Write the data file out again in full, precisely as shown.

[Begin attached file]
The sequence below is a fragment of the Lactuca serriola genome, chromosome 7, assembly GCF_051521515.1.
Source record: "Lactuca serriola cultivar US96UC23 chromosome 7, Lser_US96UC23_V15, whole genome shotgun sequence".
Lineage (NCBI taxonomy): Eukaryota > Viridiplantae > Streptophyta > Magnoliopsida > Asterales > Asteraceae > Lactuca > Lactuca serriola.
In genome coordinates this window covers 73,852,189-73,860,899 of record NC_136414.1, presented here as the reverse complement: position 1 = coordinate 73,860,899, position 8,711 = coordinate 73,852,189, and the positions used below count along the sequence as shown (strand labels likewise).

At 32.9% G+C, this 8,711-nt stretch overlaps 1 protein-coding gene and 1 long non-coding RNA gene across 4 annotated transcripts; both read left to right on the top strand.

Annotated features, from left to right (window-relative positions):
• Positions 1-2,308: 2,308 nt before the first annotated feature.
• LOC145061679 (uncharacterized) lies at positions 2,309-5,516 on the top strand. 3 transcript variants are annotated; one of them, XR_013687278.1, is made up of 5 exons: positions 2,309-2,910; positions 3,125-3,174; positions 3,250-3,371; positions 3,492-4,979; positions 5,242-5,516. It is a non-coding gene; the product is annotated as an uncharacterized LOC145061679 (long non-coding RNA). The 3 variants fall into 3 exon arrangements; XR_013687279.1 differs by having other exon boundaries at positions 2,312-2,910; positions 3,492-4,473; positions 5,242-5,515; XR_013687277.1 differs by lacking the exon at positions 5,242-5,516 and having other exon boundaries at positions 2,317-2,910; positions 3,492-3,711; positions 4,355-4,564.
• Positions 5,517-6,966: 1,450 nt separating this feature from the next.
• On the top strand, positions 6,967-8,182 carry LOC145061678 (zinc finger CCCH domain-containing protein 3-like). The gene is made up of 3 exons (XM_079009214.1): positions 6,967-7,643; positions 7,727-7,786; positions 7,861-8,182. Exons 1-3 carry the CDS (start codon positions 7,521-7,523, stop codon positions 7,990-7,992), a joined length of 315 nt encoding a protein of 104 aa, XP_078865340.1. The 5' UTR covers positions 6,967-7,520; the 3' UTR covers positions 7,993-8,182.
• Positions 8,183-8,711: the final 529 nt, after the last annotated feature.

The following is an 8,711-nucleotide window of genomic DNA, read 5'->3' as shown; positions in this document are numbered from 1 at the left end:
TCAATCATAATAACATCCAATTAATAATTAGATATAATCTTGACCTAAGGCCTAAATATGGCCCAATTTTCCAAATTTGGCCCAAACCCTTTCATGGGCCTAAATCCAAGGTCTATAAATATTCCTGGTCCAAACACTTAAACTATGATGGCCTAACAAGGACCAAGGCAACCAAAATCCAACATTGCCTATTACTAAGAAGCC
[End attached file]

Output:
The sequence below is a fragment of the Lactuca serriola genome, chromosome 7, assembly GCF_051521515.1.
Source record: "Lactuca serriola cultivar US96UC23 chromosome 7, Lser_US96UC23_V15, whole genome shotgun sequence".
Lineage (NCBI taxonomy): Eukaryota > Viridiplantae > Streptophyta > Magnoliopsida > Asterales > Asteraceae > Lactuca > Lactuca serriola.
In genome coordinates this window covers 73,852,189-73,860,899 of record NC_136414.1, presented here as the reverse complement: position 1 = coordinate 73,860,899, position 8,711 = coordinate 73,852,189, and the positions used below count along the sequence as shown (strand labels likewise).

At 32.9% G+C, this 8,711-nt stretch overlaps 1 protein-coding gene and 1 long non-coding RNA gene across 4 annotated transcripts; both read left to right on the top strand.

Annotated features, from left to right (window-relative positions):
• Positions 1-2,308: 2,308 nt before the first annotated feature.
• LOC145061679 (uncharacterized) lies at positions 2,309-5,516 on the top strand. 3 transcript variants are annotated; one of them, XR_013687278.1, is made up of 5 exons: positions 2,309-2,910; positions 3,125-3,174; positions 3,250-3,371; positions 3,492-4,979; positions 5,242-5,516. It is a non-coding gene; the product is annotated as an uncharacterized LOC145061679 (long non-coding RNA). The 3 variants fall into 3 exon arrangements; XR_013687279.1 differs by having other exon boundaries at positions 2,312-2,910; positions 3,492-4,473; positions 5,242-5,515; XR_013687277.1 differs by lacking the exon at positions 5,242-5,516 and having other exon boundaries at positions 2,317-2,910; positions 3,492-3,711; positions 4,355-4,564.
• Positions 5,517-6,966: 1,450 nt separating this feature from the next.
• On the top strand, positions 6,967-8,182 carry LOC145061678 (zinc finger CCCH domain-containing protein 3-like). The gene is made up of 3 exons (XM_079009214.1): positions 6,967-7,643; positions 7,727-7,786; positions 7,861-8,182. Exons 1-3 carry the CDS (start codon positions 7,521-7,523, stop codon positions 7,990-7,992), a joined length of 315 nt encoding a protein of 104 aa, XP_078865340.1. The 5' UTR covers positions 6,967-7,520; the 3' UTR covers positions 7,993-8,182.
• Positions 8,183-8,711: the final 529 nt, after the last annotated feature.

The following is an 8,711-nucleotide window of genomic DNA, read 5'->3' as shown; positions in this document are numbered from 1 at the left end:
TCAATCATAATAACATCCAATTAATAATTAGATATAATCTTGACCTAAGGCCTAAATATGGCCCAATTTTCCAAATTTGGCCCAAACCCTTTCATGGGCCTAAATCCAAGGTCTATAAATATTCCTGGTCCAAACACTTAAACTATGATGGCCTAACAAGGACCAAGGCAACCAAAATCCAACATTGCCTATTACTAAGAAGCC